Editorial: Greening of downtown Northampton continues 

  • An opening celebration was held June 7 at the new Amber Lane parklet in Northampton.  GAZETTE FILE PHOTO

Published: 6/13/2017 9:30:55 PM

A “parklet” on Amber Lane and “reborn urban corner” at State Street and Bedford Terrace continue the greening of downtown Northampton — a welcome addition to the ambience of the city’s center.

Last week, a party celebrated the parklet in front of 1 Amber Lane, where Em and Fitzpatrick Withenbury soon will open their new business, the Iconica Social Club — a juice and coffee bar, art gallery and event space. The parklet is in the Masonic Street parking lot behind a block on Main Street.

The Withenburys will maintain the 150 square feet of green space, to which they added brick pavers, tables and chairs. To help pay for the project, they collected between $1,500 and $1,800 from other local businesses.

The Withenburys say the idea of creating an inviting green space was inspired by parklets in San Francisco, where they lived until moving to the area in 2014. “We felt the space was underutilized and also recognized the lack of sittable green space in downtown,” Em Withenbury says. “The best thing we could do was roll up our sleeves and build a parklet.

“Instead of just doing this, we were collaborating with other community businesses and minds. This is a public space, and we felt the community was building it.”

The city plans to build a larger parklet nearby in Crackerbarrel Alley after $10,000 was raised through a crowdfunding campaign last year and matched with a grant from MassDevelopment. Tables, chairs, benches and plants will replace the paved alley which connects Main Street with the Masonic Street parking lot. Traffic studies have determined that the narrow lane is unsafe because vehicles must cross a busy sidewalk at a bend in Main Street that obstructs visibility.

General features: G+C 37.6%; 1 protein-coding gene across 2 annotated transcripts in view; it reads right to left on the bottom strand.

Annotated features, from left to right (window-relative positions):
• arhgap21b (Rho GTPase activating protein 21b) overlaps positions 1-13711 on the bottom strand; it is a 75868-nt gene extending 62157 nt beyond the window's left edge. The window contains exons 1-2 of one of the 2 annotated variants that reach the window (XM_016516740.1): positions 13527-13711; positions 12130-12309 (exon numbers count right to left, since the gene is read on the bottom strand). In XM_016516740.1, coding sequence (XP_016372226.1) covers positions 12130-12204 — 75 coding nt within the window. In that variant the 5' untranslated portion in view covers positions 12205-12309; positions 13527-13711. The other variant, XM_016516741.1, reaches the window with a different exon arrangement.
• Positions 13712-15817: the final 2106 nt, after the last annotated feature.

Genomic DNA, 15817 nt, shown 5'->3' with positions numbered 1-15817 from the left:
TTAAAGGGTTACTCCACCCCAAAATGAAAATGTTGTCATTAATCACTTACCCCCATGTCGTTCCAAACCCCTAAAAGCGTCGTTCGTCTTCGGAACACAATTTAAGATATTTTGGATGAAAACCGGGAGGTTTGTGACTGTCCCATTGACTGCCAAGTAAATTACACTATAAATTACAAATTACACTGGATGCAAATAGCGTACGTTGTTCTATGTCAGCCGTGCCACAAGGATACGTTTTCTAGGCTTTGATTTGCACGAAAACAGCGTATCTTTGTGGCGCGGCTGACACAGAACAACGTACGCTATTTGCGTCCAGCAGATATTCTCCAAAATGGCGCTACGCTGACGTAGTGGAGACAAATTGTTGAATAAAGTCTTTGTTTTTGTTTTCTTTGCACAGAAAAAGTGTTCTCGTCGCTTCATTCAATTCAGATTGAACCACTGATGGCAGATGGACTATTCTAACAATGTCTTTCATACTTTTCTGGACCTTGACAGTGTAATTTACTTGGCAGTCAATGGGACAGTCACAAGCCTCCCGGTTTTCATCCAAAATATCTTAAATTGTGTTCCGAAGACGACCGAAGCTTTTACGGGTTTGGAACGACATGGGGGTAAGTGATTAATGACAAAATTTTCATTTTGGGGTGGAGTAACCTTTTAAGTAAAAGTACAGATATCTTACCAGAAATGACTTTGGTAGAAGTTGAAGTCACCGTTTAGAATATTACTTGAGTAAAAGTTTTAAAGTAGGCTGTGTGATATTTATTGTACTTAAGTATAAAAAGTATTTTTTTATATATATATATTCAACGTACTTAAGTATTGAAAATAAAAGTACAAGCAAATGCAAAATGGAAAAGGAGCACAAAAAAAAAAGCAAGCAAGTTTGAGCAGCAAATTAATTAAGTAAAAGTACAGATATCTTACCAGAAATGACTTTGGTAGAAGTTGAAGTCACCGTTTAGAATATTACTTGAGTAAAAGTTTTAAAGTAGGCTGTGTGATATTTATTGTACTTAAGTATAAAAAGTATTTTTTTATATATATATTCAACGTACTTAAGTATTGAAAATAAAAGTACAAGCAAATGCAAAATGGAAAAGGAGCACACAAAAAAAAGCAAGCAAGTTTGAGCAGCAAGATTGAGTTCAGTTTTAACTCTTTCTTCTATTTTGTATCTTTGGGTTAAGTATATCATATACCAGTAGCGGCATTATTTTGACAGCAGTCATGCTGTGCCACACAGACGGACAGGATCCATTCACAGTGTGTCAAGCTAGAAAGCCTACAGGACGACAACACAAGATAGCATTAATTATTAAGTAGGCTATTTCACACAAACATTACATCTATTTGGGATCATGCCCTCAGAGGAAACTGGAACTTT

Planning continues as city officials work with nearby businesses that have raised concerns about noise generated by people gathering in the parklet.

Meanwhile, the public art garden that has been taking shape in front of the Hungry Ghost Bakery at 62 State St. since October will be formally opened from 5 to 7 p.m. Thursday with a book-reading, music and poetry. The stone amphitheater and medicinal garden on the hillside in front of the bakery was created by Local Harmony, a collaboration by Owen Wormser, a landscape designer who owns Abound Design in Leverett, and Chris Marano, owner of Clearpath Herbals in Montague.

Sculptor Mark Fenwick of Guilford, Vermont, who created the park’s wooden sculpture called “Chorus,” is among the artists who will be at the opening celebration.

In addition to serving as a pleasant place of repose and performance space, it will be a teaching garden containing medicinal plants. Taller perennials along the border give a sense of seclusion. Central to the design is a ramp providing wheelchair access.

“People who don’t know anything about medicinal plants will still find it beautiful,” Wormser says. “We want this to resonate with the public so they feel it’s theirs and that they want to be part of it.”

It also is a community project, with Ashfield Stone donating the Goshen Stone used for the amphitheater and paths, and Smith College, which owns the property, contributing $7,500. Much of the labor was done by volunteers.

These projects follow last year’s reopening of Pulaski Park on Main Street, including a popular plaza with cafe-style tables and chairs; grassy space; children’s play area and gardens. Last September, the restored 10-foot tall Seth Thomas Street clock was installed at the edge of the park, returning it to Main Street after an absence of 20 years.

The second phase of the park’s renovation is nearing completion with an overlook connecting to the Roundhouse parking lot below with an improved staircase and handicapped-accessible path.

That’s not the end of downtown’s greening. Another parklet will be created at Pleasant Street and Hockanum Road as part of improvements to one of the main gateways to the city, says Wayne Feiden, director of planning and sustainability in Northampton.

“We’re generally looking at unloved urban spaces, and how to make them feel loved,” Feiden says.

We are glad the city’s initiatives have inspired business owners and others to collaborate on these oases that are sure to make downtown more attractive and relaxing.

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